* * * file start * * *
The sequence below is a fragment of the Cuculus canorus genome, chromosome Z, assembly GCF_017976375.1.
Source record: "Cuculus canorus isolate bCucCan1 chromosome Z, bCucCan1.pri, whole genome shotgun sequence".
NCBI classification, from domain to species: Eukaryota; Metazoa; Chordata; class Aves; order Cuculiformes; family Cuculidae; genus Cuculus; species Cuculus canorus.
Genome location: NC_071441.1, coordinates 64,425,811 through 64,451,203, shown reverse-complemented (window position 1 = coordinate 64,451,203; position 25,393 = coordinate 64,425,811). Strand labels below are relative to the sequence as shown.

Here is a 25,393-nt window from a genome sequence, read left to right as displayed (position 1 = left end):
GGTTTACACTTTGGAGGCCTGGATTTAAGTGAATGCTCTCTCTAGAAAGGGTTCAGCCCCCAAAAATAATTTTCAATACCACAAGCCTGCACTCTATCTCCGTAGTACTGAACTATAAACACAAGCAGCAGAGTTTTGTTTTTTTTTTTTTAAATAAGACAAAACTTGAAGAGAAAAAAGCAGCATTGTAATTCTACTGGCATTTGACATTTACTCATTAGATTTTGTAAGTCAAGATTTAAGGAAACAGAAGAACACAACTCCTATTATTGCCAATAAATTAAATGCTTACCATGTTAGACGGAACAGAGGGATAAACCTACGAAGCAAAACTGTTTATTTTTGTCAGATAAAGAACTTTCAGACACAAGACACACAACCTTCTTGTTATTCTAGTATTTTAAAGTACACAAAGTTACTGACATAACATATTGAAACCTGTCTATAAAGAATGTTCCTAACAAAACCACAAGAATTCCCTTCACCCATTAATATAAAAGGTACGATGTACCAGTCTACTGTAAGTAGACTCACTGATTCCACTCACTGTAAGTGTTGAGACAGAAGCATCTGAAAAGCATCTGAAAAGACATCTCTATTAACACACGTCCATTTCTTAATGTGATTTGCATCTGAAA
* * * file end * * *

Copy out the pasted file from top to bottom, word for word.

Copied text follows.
The sequence below is a fragment of the Cuculus canorus genome, chromosome Z, assembly GCF_017976375.1.
Source record: "Cuculus canorus isolate bCucCan1 chromosome Z, bCucCan1.pri, whole genome shotgun sequence".
NCBI classification, from domain to species: Eukaryota; Metazoa; Chordata; class Aves; order Cuculiformes; family Cuculidae; genus Cuculus; species Cuculus canorus.
Genome location: NC_071441.1, coordinates 64,425,811 through 64,451,203, shown reverse-complemented (window position 1 = coordinate 64,451,203; position 25,393 = coordinate 64,425,811). Strand labels below are relative to the sequence as shown.

Here is a 25,393-nt window from a genome sequence, read left to right as displayed (position 1 = left end):
GGTTTACACTTTGGAGGCCTGGATTTAAGTGAATGCTCTCTCTAGAAAGGGTTCAGCCCCCAAAAATAATTTTCAATACCACAAGCCTGCACTCTATCTCCGTAGTACTGAACTATAAACACAAGCAGCAGAGTTTTGTTTTTTTTTTTTTAAATAAGACAAAACTTGAAGAGAAAAAAGCAGCATTGTAATTCTACTGGCATTTGACATTTACTCATTAGATTTTGTAAGTCAAGATTTAAGGAAACAGAAGAACACAACTCCTATTATTGCCAATAAATTAAATGCTTACCATGTTAGACGGAACAGAGGGATAAACCTACGAAGCAAAACTGTTTATTTTTGTCAGATAAAGAACTTTCAGACACAAGACACACAACCTTCTTGTTATTCTAGTATTTTAAAGTACACAAAGTTACTGACATAACATATTGAAACCTGTCTATAAAGAATGTTCCTAACAAAACCACAAGAATTCCCTTCACCCATTAATATAAAAGGTACGATGTACCAGTCTACTGTAAGTAGACTCACTGATTCCACTCACTGTAAGTGTTGAGACAGAAGCATCTGAAAAGCATCTGAAAAGACATCTCTATTAACACACGTCCATTTCTTAATGTGATTTGCATCTGAAA